Jacqueline Rose, Birkbeck Institute for the Humanities, University of London
What is the legacy of a brutal political past? How does it pass down through the generations? At a time of persistent, or even growing, race, gender and class discrimination, and inequality, what does it mean to tell the young that they have been born free into a new world? What is the psychic temporality of protest? In this lecture Jacqueline Rose turns to South Africa to argue that, far from lifting the weight of history, such expectations lay an impossible burden on the children of the nation. How, she asks, might the psychoanalytic concept of the unconscious help us forge a path through some of these difficult questions as they press on our public life today? Drawing on the living archive of the University protests of recent years, on radical South Africa thinkers, alongside other voices from across the world who have struggled with a cruel history, she suggests that, as with the private life of the mind, only a continuous reckoning with the past, however agonised, can forge a path towards a more just and liveable future.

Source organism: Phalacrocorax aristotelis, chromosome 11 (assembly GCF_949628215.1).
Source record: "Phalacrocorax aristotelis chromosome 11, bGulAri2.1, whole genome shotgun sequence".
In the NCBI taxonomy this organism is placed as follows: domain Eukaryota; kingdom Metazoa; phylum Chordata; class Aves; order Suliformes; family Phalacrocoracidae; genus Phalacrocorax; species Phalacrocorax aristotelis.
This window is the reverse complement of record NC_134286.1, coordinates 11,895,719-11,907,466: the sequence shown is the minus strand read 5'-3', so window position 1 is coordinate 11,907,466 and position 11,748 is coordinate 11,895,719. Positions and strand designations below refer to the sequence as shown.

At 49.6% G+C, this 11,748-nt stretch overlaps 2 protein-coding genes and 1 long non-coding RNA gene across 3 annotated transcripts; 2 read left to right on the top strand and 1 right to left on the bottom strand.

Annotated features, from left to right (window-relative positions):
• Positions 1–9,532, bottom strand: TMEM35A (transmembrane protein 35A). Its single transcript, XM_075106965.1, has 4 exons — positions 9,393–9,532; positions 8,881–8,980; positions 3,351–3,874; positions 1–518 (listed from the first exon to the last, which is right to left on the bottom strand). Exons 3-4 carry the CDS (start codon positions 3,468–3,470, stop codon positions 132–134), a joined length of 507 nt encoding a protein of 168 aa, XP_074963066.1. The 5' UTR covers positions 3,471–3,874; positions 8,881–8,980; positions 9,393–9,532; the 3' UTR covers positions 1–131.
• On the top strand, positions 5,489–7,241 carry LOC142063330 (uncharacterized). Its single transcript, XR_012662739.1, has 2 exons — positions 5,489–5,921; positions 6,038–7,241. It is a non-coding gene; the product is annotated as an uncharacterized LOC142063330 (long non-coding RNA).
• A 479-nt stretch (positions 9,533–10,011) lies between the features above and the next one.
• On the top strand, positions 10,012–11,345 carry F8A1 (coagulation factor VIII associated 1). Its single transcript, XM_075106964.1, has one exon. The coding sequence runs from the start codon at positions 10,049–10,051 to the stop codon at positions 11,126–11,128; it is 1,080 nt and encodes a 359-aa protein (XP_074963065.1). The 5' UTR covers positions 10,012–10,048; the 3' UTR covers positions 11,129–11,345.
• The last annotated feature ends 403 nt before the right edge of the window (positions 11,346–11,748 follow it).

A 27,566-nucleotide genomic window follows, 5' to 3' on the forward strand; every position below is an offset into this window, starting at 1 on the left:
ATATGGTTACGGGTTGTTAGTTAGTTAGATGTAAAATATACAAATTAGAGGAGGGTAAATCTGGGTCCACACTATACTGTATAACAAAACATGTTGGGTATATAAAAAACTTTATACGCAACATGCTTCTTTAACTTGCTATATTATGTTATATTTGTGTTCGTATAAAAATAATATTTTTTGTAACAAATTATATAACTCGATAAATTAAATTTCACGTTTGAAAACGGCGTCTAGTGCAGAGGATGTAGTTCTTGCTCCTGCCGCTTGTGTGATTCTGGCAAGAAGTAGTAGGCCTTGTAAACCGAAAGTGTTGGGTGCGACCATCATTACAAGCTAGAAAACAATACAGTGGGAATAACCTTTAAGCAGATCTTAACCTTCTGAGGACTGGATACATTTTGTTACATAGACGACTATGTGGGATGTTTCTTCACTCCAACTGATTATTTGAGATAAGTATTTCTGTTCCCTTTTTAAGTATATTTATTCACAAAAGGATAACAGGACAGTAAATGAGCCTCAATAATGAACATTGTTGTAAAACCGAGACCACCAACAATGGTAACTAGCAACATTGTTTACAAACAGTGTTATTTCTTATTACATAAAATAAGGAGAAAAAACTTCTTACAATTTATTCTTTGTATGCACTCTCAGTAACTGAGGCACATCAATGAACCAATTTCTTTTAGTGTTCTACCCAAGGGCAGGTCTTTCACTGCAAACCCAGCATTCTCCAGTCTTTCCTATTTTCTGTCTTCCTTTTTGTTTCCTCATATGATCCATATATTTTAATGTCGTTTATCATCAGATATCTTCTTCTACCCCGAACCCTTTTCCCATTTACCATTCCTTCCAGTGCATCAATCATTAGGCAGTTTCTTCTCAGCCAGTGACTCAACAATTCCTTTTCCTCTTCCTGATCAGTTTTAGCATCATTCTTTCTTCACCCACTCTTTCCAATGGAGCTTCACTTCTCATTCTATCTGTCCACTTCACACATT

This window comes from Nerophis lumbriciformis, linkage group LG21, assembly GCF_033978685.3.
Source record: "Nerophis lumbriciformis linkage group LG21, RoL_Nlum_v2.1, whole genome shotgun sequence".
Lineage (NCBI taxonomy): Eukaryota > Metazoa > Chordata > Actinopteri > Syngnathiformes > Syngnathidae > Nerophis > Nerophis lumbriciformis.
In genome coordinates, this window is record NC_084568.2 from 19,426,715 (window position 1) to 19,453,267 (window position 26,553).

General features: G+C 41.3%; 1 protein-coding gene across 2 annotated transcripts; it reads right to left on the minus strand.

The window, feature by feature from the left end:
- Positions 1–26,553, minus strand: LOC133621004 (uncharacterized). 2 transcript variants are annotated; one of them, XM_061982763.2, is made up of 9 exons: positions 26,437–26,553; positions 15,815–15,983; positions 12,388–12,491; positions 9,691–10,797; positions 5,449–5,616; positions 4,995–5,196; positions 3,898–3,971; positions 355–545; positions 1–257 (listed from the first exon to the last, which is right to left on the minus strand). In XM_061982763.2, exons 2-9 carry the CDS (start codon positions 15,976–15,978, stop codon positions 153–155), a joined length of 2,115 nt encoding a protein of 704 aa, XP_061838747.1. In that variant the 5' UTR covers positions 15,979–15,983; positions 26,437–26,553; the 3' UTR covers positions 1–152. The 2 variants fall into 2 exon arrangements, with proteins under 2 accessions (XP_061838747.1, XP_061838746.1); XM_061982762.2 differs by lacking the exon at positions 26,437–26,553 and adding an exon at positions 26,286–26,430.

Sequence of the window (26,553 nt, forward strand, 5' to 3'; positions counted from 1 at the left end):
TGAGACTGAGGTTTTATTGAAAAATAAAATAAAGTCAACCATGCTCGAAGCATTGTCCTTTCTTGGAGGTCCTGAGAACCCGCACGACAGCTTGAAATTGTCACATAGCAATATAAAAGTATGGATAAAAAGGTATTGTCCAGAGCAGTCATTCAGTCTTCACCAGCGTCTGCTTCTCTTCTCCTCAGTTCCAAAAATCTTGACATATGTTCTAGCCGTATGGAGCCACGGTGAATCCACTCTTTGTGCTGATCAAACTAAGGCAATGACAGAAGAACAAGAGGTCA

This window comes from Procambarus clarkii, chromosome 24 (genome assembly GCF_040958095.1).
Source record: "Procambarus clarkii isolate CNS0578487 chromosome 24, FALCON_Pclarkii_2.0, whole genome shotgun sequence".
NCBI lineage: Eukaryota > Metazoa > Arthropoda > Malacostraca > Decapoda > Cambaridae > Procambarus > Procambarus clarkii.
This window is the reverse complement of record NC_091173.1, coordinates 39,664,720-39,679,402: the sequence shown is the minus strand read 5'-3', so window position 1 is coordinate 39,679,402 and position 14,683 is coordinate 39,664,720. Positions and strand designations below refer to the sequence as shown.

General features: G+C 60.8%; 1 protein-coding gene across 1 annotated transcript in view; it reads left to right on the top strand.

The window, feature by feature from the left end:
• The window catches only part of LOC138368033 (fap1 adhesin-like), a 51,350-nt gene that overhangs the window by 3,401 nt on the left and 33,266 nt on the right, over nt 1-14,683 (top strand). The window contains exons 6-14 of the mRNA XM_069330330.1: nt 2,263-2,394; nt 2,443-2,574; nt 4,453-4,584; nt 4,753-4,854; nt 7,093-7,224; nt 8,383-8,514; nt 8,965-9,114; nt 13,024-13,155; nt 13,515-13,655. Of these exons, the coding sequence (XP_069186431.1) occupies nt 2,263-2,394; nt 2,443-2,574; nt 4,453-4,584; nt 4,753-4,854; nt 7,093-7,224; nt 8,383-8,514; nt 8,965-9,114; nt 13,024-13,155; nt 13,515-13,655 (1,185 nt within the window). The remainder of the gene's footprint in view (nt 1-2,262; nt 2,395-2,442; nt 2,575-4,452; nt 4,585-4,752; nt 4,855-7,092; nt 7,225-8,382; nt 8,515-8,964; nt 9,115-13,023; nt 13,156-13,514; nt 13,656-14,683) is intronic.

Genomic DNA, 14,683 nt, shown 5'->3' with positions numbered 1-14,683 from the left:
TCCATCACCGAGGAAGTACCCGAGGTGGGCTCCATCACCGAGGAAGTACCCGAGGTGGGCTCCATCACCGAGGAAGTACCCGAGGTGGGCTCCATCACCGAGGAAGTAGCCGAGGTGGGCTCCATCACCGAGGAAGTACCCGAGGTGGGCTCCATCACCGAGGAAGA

Jacqueline Rose is Co-Director of the Birkbeck Institute for the Humanities and Director of the London Critical Theory Summer School 2016 and 2017.
She is internationally known for her writing on feminism, psychoanalysis, literature and the politics and ideology of Israel-Palestine. Her books include Sexuality in the Field of Vision (1986, Verso Radical Thinkers, 2006), The Haunting of Sylvia Plath (1991), States of Fantasy (1996), The Question of Zion (2005), The Last Resistance (2007), Proust Among the Nations – from Dreyfus to the Middle East (2012) and the novel Albertine (2001). Women in Dark Times has just been published by Bloomsbury. Conversations with Jacqueline Rose came out in 2010, and The Jacqueline Rose Reader in 2011. States of Fantasy and The Last Resistance have formed the basis of musical compositions by the acclaimed young American composer, Mohammed Fairouz. A regular writer for The London Review of Books, she wrote and presented the 2002 Channel 4 TV Documentary, Dangerous Liaison – Israel and the United States. She is a Professorial Fellow at the Institute for Social Justice, ACU, Sydney, a co-founder of Independent Jewish Voices in the UK, and a Fellow of the British Academy. Before arriving at Birkbeck, she taught at Queen Mary University of London as Professor of English, and in Autumn 2014, as Diane Middlebrook/Carl Djerassi Professor of Gender Studies in Cambridge.
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Sponsored by the Jewish Studies Program/Leon Black Lecture Series, The Leslie Center for the Humanities and the Arts & Sciences Dean of Faculty
Events are free and open to the public unless otherwise noted.